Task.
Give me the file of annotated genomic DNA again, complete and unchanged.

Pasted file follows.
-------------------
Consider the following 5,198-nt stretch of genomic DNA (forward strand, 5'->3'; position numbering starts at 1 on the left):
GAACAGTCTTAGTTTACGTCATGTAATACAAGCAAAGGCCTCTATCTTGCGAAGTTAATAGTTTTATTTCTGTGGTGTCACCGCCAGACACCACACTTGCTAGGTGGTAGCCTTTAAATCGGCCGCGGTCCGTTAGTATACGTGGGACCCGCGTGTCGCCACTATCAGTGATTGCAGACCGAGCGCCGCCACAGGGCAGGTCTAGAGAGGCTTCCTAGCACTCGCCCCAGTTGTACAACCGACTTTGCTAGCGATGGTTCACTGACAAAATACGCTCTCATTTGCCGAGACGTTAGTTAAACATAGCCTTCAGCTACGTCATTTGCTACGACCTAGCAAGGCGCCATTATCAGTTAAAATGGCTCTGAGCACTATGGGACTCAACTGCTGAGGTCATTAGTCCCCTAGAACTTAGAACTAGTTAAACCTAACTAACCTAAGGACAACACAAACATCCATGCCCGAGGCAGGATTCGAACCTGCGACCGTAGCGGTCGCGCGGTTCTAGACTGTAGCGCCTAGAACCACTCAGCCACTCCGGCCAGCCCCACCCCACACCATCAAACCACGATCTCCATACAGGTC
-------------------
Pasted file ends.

Consider the following 5,198-nt stretch of genomic DNA (forward strand, 5'->3'; position numbering starts at 1 on the left):
GAACAGTCTTAGTTTACGTCATGTAATACAAGCAAAGGCCTCTATCTTGCGAAGTTAATAGTTTTATTTCTGTGGTGTCACCGCCAGACACCACACTTGCTAGGTGGTAGCCTTTAAATCGGCCGCGGTCCGTTAGTATACGTGGGACCCGCGTGTCGCCACTATCAGTGATTGCAGACCGAGCGCCGCCACAGGGCAGGTCTAGAGAGGCTTCCTAGCACTCGCCCCAGTTGTACAACCGACTTTGCTAGCGATGGTTCACTGACAAAATACGCTCTCATTTGCCGAGACGTTAGTTAAACATAGCCTTCAGCTACGTCATTTGCTACGACCTAGCAAGGCGCCATTATCAGTTAAAATGGCTCTGAGCACTATGGGACTCAACTGCTGAGGTCATTAGTCCCCTAGAACTTAGAACTAGTTAAACCTAACTAACCTAAGGACAACACAAACATCCATGCCCGAGGCAGGATTCGAACCTGCGACCGTAGCGGTCGCGCGGTTCTAGACTGTAGCGCCTAGAACCACTCAGCCACTCCGGCCAGCCCCACCCCACACCATCAAACCACGATCTCCATACAGGTC